How to convert DTO to View Model and then back again?

asp.net-mvc asp.net-mvc-4 asp.net-mvc-viewmodel entity-framework repository-pattern

Question

I'm using MVC 4 with the repository pattern and unit testing also. I have a typical controller that has simple CRUD functionality. I've separated my View Models from my DTOs and I would like to know the best way to convert between the 2:

Models:

I have Admin.Models.Product which is my view model and AdminAssembly.Models.Product which is my DTO.

Controller:

    //repo that handles product operations
    AdminAssembly.Interfaces.IEntityRepository<AdminAssembly.Models.Product> db;
    //default constructor
    public ProductController() { db = new AdminAssembly.Repositories.EntityRepo<AdminAssembly.Models.Product>(new AdminAssembly.Models.EntitiesContext()); }
    //unit testing constructor
    public ProductController(AdminAssembly.Interfaces.IEntityRepository<AdminAssembly.Models.Product> context) { db = context; }

    //
    // POST: /Product/Create

    [HttpPost]
    public ActionResult Create(Admin.Models.Product product) {

        if (ModelState.IsValid) {
            //COMPILE-ERROR: how to convert to DTO?
            db.Add(product);
        }
        return View();

    }

    //
    // GET: /Product/Edit/5

    public ActionResult Edit(int id) {
        //COMPILE-ERROR: how to convert to view model?
        Admin.Models.Product product = db.GetAll().Where(p => p.ID == id);

        return View(product);
    }

How do I convert between the 2?

Do I reference my DTO assembly in my view model and do something like: (won't this break my unit testing?)

//convert to AdminAssembly.Models.Product
db.Add(product.ToDTO());

//convert back to Admin.Models.Product via constructor
Admin.Models.Product product = Admin.Models.new Product(db.GetAll().Where(p => p.ID == id));

Do I need some sort of object conversion black box?

Converter.ToViewProduct(product);

Some sort of interface?

or something else?

Update 1:

    public static class Product {
        public static Admin.Models.Product ToView(AdminAssembly.Models.Product dto) {
            Admin.Models.Product viewProduct = new Admin.Models.Product();
            //straight copy
            viewProduct.Property1 = dto.Property1;
            viewProduct.Property2 = dto.Property2;

            return viewProduct;
        }
        public static AdminAssembly.Models.Product ToDTO(Admin.Models.Product viewModel) {
            AdminAssembly.Models.Product dtoProduct = new AdminAssembly.Models.Product();
            //straight copy
            dtoProduct.Property1 = viewModel.Property1;
            dtoProduct.Property2 = viewModel.Property2;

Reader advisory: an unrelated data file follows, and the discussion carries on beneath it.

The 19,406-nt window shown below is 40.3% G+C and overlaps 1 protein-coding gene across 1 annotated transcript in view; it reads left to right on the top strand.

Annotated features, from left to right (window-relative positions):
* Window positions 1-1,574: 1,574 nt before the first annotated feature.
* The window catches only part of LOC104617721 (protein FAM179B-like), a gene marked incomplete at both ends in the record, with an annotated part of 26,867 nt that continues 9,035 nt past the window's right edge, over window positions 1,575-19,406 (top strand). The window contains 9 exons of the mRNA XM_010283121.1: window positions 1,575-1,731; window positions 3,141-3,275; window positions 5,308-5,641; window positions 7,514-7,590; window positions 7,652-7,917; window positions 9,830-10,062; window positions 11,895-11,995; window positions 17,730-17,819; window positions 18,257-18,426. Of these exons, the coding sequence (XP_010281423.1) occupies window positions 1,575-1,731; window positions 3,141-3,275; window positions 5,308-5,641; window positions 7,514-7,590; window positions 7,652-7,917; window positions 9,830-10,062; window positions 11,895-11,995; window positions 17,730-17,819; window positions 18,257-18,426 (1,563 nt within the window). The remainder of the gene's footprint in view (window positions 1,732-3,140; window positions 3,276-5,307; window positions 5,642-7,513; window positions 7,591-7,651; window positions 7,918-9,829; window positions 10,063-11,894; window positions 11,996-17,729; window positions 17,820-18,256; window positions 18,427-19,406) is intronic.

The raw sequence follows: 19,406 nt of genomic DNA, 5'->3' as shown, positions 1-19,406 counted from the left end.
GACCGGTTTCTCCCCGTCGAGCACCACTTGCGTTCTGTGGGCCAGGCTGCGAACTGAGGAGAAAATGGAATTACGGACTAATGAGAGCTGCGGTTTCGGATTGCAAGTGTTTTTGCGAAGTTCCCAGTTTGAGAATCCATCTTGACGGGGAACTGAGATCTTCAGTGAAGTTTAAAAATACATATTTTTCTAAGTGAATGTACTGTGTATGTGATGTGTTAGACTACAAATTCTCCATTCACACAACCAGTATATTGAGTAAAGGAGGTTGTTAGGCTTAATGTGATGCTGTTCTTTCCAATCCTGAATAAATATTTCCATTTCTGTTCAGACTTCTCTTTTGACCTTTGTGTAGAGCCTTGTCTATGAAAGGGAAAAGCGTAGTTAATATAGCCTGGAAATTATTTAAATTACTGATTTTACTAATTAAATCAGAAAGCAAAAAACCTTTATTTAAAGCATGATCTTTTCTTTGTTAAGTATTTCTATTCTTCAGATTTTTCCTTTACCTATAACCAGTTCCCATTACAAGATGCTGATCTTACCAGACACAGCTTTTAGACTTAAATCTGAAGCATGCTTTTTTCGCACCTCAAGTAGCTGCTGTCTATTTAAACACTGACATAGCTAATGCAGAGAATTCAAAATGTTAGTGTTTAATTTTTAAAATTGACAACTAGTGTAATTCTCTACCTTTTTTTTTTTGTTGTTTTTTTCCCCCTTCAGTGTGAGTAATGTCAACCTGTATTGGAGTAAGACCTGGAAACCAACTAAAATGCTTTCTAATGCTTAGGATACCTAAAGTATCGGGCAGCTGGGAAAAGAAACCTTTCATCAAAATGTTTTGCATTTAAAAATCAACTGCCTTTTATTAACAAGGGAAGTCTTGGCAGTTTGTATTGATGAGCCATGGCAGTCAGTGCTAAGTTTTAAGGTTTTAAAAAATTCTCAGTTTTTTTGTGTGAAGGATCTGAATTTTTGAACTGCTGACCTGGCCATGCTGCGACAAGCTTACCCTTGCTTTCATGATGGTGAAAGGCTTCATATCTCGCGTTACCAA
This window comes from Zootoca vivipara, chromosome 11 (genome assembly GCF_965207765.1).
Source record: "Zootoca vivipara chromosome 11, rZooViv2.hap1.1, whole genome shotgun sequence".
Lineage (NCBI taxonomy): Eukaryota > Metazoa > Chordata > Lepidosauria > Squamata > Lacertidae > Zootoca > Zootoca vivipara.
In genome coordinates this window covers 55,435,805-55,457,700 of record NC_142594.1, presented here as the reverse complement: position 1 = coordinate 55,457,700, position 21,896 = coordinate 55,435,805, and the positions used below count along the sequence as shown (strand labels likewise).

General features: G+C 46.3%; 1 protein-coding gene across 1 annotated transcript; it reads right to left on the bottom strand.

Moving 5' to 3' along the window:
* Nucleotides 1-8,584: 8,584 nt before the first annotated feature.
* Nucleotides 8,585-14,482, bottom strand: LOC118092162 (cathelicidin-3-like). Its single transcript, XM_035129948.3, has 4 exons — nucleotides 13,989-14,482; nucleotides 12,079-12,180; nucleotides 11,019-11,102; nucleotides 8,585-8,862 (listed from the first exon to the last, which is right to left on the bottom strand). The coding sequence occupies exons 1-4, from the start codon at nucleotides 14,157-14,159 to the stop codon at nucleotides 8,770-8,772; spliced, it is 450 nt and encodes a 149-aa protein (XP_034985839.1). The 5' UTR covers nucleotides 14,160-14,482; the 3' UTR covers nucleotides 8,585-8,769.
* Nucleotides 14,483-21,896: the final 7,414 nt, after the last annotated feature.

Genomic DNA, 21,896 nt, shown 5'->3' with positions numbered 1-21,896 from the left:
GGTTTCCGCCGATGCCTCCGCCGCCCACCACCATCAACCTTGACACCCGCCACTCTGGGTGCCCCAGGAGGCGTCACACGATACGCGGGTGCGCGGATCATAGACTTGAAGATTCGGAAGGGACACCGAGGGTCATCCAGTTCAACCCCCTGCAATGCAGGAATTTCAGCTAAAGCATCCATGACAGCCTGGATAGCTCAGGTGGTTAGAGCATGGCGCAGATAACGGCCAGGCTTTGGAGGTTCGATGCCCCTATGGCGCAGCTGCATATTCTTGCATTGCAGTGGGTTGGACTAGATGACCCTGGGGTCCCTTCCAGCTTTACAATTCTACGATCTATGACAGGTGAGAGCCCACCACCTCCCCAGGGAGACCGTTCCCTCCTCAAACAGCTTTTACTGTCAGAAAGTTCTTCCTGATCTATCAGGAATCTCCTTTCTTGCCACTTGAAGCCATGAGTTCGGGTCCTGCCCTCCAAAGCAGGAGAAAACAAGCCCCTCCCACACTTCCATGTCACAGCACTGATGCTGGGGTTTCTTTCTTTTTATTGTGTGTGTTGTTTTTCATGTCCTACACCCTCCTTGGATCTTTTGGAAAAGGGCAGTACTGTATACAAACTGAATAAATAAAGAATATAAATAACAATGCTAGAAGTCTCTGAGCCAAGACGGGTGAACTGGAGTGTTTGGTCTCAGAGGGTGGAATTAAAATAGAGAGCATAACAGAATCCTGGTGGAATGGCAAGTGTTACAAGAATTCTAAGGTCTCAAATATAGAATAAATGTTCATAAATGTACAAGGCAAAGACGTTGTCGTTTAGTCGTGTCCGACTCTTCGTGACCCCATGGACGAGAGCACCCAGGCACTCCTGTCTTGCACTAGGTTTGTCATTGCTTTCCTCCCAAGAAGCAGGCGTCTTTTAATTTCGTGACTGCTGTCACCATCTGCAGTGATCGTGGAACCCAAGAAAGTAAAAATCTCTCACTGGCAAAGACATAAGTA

//perhaps a bit of wizza-majig
            dtoProduct.Property1 = viewModel.Property1 + viewModel.Property2;

            return dtoProduct;
        }
    }
1
1
7/12/2013 7:26:51 AM

Accepted Answer

The long-hand response

[HttpPost]
public ActionResult Create(Admin.Models.Product product) 
{
  if (ModelState.IsValid)
  {
    //COMPILE-ERROR: how to convert to DTO?
    var dtoProduct = new AdminAssembly.Models.Product();
    dtoProduct.Property1 = product.Property1;
    dtoProduct.Property2 = product.Property2;
    //...and so on
    db.Add(dtoProduct);
  }
  return View();
}

While this looks verbose and tedious (and it is) it has to happen eventually, somewhere.

You can hide this mapping either in another class or extension method, or you can use a third party like AutoMapper, as Charlino points out.

As a side note, having two classes with the same name in two different namespaces will eventually get confusing (if not for you, then for the next person who has to maintain your code.) Implement friendlier and more descriptive names wherever possible. For example, put all your view models in a folder called ViewModels, not Models. And append all your view models with ViewModel, or VM. It's also a good convention, imo, to name your view models based on the view that they are for, not so much the domain model that they will be mapped to, as not all view models will map directly to a domain model. Sometimes you'll want parts of more than one domain model, for a single view, and that will blow up your naming convention.

So in this particular case I would suggest changing Admin.Models to Admin.ViewModels and then rename the view model version of Product to CreateViewModel. Your code will be much more readable and will not be littered with namespaces throughout your methods.

All of that would result in a method that would look more like this:

[HttpPost]
public ActionResult Create(CreateViewModel viewModel) 
{
  if (ModelState.IsValid)
  {
    var product = new Product();
    product.Property1 = viewModel.Property1;
    product.Property2 = viewModel.Property2;
    //...and so on
    db.Add(product);
  }
  return View();
}
2
3/8/2013 6:24:32 PM

Popular Answer

Check out a library called AutoMapper.

From their wiki:

What is AutoMapper?
AutoMapper is a simple little library built to solve a deceptively complex problem - getting rid of code that mapped one object to another. This type of code is rather dreary and boring to write, so why not invent a tool to do it for us?



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